Well, I must say that I believe the people of Pakistan are in the best position to answer that question. I can offer that in our experience community involvement is the key to success for a school. A ground-up, community support system must be in place to ensure the longevity of a school and prevent the growth of ghost schools. The teachers and families of the students will notify you if something is not going well in the school and a good administrator always wants to know what is working and what is not. Local, community food producers and seamstresses should be used whenever possible. Additionally, the style of learning must be exciting and one that promotes critical thinking skills. More science, less rote learning. And yes, female teachers are statistically proven to be the best choice for teachers of young people. Statistically they engage their students more effectively and they are not as prone to using corporal punishment which does nothing but teach a child shame.

10. During your work, you must have come across families who refuse to send their daughters to work due to conventional reasoning – How did you deal with this?

We do come across this on occasion although surprisingly less frequently than one might think. Usually the decision not to send a daughter to school is an economic one and/or out of concern for her privacy and safety. Having female teachers and bathrooms for the girls helps give families confidence that their daughter will be safe and respected at school. In the most resistant cases, we can take the son to school first. The family becomes comfortable with the school via their son and then the next year they send their daughter too. We have affirmative action, yet applied gently and carefully so as not to shock a system already in place. But quite honestly, I have witnessed proud Pathan fathers fight quite firmly for their daughter’s right to go to school or for their daughter’s right to be a teacher. These fathers would make any daughter proud. The key is engaging the families.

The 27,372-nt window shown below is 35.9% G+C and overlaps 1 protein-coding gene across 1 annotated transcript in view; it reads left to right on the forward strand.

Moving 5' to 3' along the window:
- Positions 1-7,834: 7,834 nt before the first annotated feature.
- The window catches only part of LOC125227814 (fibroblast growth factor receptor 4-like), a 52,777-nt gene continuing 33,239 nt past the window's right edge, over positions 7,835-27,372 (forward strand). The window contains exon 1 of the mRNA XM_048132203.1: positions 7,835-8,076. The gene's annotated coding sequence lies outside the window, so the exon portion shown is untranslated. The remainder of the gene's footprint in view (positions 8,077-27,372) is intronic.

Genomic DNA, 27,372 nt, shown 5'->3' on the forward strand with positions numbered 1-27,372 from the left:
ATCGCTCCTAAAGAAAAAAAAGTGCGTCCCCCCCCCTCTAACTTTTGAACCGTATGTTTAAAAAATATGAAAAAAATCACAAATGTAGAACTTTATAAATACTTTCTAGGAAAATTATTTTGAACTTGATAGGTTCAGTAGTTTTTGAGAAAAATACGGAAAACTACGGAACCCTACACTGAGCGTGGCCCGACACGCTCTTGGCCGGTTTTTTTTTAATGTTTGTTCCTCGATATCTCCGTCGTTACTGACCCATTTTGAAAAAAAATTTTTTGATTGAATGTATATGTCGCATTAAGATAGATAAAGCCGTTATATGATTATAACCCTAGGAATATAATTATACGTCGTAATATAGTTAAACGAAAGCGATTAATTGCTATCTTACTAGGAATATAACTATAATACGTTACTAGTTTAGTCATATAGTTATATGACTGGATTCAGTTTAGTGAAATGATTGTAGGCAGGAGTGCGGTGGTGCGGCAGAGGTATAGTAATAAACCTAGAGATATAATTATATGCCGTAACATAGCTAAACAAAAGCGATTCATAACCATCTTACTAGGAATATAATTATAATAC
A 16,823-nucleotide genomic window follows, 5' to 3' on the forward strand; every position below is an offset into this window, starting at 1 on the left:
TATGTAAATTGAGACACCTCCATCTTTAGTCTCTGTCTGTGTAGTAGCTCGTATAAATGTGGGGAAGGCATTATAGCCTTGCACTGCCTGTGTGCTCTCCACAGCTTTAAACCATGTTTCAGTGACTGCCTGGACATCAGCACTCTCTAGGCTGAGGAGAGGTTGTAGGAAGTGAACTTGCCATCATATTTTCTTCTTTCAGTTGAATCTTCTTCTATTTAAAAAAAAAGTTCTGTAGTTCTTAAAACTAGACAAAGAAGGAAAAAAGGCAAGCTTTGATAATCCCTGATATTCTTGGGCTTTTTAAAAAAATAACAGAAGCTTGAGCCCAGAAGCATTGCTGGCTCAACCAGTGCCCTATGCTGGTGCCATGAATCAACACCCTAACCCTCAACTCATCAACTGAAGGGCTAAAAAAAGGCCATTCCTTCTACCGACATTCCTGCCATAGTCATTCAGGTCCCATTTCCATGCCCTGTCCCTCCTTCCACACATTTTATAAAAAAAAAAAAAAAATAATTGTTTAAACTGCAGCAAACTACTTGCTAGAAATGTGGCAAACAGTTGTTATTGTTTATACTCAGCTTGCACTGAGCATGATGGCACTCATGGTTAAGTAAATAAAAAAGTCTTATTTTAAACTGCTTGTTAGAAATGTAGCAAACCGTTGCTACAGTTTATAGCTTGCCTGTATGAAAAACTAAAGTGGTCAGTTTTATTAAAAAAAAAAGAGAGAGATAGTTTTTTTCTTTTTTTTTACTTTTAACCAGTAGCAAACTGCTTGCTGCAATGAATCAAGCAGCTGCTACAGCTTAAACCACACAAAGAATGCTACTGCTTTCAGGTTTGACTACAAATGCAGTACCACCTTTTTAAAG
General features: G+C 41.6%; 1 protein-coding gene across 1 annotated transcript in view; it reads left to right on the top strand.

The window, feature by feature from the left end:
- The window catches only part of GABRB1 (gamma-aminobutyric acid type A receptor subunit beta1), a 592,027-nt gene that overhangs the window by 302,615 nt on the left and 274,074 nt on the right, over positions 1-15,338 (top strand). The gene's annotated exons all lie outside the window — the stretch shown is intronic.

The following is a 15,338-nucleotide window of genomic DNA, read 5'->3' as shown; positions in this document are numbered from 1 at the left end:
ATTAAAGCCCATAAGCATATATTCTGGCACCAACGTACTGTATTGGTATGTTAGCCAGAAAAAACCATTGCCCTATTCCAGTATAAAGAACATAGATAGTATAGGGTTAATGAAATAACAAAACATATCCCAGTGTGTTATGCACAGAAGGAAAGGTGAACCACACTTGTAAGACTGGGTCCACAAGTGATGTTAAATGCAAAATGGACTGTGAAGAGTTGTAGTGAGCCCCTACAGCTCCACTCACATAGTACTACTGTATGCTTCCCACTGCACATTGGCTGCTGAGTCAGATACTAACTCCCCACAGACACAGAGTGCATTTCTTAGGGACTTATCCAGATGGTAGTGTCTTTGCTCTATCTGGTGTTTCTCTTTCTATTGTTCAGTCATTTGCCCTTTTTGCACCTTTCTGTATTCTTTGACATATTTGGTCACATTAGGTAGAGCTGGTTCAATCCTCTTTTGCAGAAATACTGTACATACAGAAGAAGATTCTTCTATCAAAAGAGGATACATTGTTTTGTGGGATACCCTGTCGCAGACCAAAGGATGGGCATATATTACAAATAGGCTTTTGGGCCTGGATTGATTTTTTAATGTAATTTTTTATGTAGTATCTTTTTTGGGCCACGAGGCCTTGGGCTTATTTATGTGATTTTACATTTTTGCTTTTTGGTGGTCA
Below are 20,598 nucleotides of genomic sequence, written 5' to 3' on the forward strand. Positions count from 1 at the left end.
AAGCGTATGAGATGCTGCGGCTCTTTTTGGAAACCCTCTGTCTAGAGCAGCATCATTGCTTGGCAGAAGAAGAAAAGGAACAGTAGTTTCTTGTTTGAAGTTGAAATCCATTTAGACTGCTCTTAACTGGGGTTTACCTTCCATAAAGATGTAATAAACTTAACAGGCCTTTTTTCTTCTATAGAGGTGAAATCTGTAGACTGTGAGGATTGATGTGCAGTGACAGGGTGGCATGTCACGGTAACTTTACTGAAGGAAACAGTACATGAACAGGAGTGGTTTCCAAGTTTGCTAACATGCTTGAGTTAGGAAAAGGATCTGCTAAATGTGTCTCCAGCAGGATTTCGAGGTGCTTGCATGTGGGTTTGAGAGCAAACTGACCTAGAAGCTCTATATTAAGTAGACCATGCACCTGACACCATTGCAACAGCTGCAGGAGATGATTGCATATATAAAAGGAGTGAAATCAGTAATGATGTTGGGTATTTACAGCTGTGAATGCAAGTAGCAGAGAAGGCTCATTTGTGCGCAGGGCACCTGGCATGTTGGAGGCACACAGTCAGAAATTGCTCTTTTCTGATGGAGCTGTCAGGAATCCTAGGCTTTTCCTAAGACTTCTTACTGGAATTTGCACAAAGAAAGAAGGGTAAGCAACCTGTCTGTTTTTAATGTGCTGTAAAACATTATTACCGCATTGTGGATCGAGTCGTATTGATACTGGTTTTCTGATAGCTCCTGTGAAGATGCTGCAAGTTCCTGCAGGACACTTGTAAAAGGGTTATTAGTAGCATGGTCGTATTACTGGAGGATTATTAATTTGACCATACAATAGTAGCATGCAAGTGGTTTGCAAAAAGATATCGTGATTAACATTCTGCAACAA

11. How can the upcoming generation of Pakistan follow in your foot steps? Where should/can they begin if they would like to establish schools as well?

I urge the rising generation of Pakistan to place education as the centerpiece of their country’s development. Students can and should insist that all children have a right to attend school and then do what they can to make that happen. If they want to set up schools, I encourage them to work with other reputable NGOs and/or to partner with govt. schools to help bring about improved educational quality and access. MDF welcomes all students and other supporters of our cause to reach out to us via email at . Our team will facilitate all offers to help.

12. How can Pakistani students studying abroad help you and your organization? Any specifics?

Same as local students (above) but not as practical to visit the schools I realize. In place of that can still help with fundraising and awareness raising about the need to improve access to quality education in Pakistan via MDF Circles (which can be launched at any school, we have supporting materials and ideas). Some students show films about Pakistan to increase awareness. Others read books as a community. And some meet monthly for coffee or tea and discussion of the current events. Any of these ideas can be a part of fundraising by just asking people to give $10 to attend. Anyone interested in starting an MDF Circle group can email .

13. If you would like to share any advice/suggestion with Pakistan today, what would that be?

Make as many investments as you can in advancing access to quality education for all of your people. This is paramount in unlocking your country’s full potential.